Enabled by SAP’s software and other remote working technology, this platform spans across multiple countries in the Asia-Pacific region of the world.


4. A rising tide buoys all ships.

No country can truly develop if half of its population is being shut out from the workforce.

A report by McKinsey Global Institute (MGI) estimates that the economic impact of a scenario in which “all countries match the rate of improvement of the fastest-improving country in their region” could result in adding an additional $12 trillion, or 11 percent, to the annual GDP in 2025.

Fully realized, if companies achieved the UN’s goal of complete equality for women and ethnic minorities in all labor markets, then the effects on the economy could more than double from 11 percent to 26 percent. This reflects an increase of $28 trillion to the global GDP in 2025 if this goal is achieved worldwide.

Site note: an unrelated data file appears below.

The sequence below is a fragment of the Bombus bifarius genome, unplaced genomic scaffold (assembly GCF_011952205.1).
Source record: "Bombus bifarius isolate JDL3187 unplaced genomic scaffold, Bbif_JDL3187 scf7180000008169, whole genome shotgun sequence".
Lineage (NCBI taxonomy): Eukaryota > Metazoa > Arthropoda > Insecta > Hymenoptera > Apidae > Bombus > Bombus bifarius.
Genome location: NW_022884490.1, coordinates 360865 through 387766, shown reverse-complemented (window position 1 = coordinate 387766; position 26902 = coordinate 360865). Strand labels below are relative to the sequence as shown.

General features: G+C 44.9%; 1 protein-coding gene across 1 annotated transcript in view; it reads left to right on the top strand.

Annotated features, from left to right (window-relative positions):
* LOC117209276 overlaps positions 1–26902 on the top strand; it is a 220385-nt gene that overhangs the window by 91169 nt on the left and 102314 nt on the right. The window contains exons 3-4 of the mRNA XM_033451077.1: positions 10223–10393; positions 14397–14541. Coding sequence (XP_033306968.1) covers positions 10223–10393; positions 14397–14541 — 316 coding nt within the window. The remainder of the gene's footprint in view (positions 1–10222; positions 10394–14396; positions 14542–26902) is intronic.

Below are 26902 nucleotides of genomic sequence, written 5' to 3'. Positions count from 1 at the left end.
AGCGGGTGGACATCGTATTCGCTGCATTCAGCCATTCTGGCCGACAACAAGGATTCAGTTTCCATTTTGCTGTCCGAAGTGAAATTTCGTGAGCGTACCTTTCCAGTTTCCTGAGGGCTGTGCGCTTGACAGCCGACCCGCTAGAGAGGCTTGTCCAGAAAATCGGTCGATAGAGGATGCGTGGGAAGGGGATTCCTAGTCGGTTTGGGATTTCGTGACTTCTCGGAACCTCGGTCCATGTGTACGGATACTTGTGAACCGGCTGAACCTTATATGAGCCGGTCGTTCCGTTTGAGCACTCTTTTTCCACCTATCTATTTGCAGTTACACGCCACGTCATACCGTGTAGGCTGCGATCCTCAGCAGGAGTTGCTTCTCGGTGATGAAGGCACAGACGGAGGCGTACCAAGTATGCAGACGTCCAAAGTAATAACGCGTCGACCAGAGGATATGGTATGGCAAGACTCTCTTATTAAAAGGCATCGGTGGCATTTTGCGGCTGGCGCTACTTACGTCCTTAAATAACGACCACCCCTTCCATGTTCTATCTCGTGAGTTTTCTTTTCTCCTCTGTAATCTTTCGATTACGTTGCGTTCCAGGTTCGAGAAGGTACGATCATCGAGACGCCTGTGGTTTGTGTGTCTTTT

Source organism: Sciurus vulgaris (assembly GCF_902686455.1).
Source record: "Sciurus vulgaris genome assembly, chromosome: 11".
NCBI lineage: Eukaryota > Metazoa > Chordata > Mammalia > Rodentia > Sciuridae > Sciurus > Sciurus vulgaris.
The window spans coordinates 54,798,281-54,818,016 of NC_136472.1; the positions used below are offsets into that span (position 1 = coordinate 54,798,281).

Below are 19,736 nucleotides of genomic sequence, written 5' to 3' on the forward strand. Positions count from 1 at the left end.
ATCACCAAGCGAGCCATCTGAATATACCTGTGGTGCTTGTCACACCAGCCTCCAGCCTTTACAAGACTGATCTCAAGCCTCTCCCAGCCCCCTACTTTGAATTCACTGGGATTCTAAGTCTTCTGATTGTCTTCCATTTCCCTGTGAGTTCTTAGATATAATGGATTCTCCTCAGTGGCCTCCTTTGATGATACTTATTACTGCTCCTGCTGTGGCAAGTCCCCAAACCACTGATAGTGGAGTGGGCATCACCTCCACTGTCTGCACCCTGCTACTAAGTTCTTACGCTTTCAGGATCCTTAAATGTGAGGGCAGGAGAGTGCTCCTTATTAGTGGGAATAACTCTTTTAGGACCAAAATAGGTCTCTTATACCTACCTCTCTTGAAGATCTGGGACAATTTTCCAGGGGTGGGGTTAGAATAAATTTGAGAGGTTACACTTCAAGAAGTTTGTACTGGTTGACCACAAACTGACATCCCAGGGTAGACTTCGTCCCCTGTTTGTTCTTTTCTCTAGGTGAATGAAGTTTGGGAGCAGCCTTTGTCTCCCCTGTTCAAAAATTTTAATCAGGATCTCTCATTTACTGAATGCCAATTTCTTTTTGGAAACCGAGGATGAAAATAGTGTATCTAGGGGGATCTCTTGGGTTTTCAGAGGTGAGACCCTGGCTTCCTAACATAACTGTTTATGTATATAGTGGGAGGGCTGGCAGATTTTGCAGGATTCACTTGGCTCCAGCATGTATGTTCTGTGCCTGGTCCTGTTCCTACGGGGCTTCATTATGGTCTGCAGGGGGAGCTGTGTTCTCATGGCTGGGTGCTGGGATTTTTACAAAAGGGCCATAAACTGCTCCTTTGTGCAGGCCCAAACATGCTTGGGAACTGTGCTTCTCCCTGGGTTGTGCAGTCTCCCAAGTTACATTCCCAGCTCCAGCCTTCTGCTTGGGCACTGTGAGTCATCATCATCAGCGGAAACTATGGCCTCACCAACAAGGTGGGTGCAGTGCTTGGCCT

According to a 2015 McKinsey report, the impact that workforce diversity has on companies financial returns differs from gender to racial/ethnic diversity. The report states that “companies in the top quartile of gender diversity were 15 percent more likely to have financial returns that were above their national industry median,” which contrasts companies in the top quartile of racial/ethnic diversity which were found to be 35 percent more likely to have financial returns above their national industry median.

Final thoughts

What is holding us back from achieving greater diversity in tech?

According to McKinsey, the formula for success includes six types of intervention: financial incentives and support; technology and infrastructure; the creation of economic opportunity; capability building; advocacy and shaping attitudes; and laws, policies, and regulations.

As sophisticated technology and the globalisation of business continue to open our eyes to a greater understanding of one another, and enable opportunities that empower those of underprivileged backgrounds, we will build a future that thrives on the ideas and unique abilities of everyone.

If your goal this year is to increase the diversity of your tech workforce, find out how partnering with Contracts IT can help! Visit https://contractsit.com/csr-programe or email me at [email protected]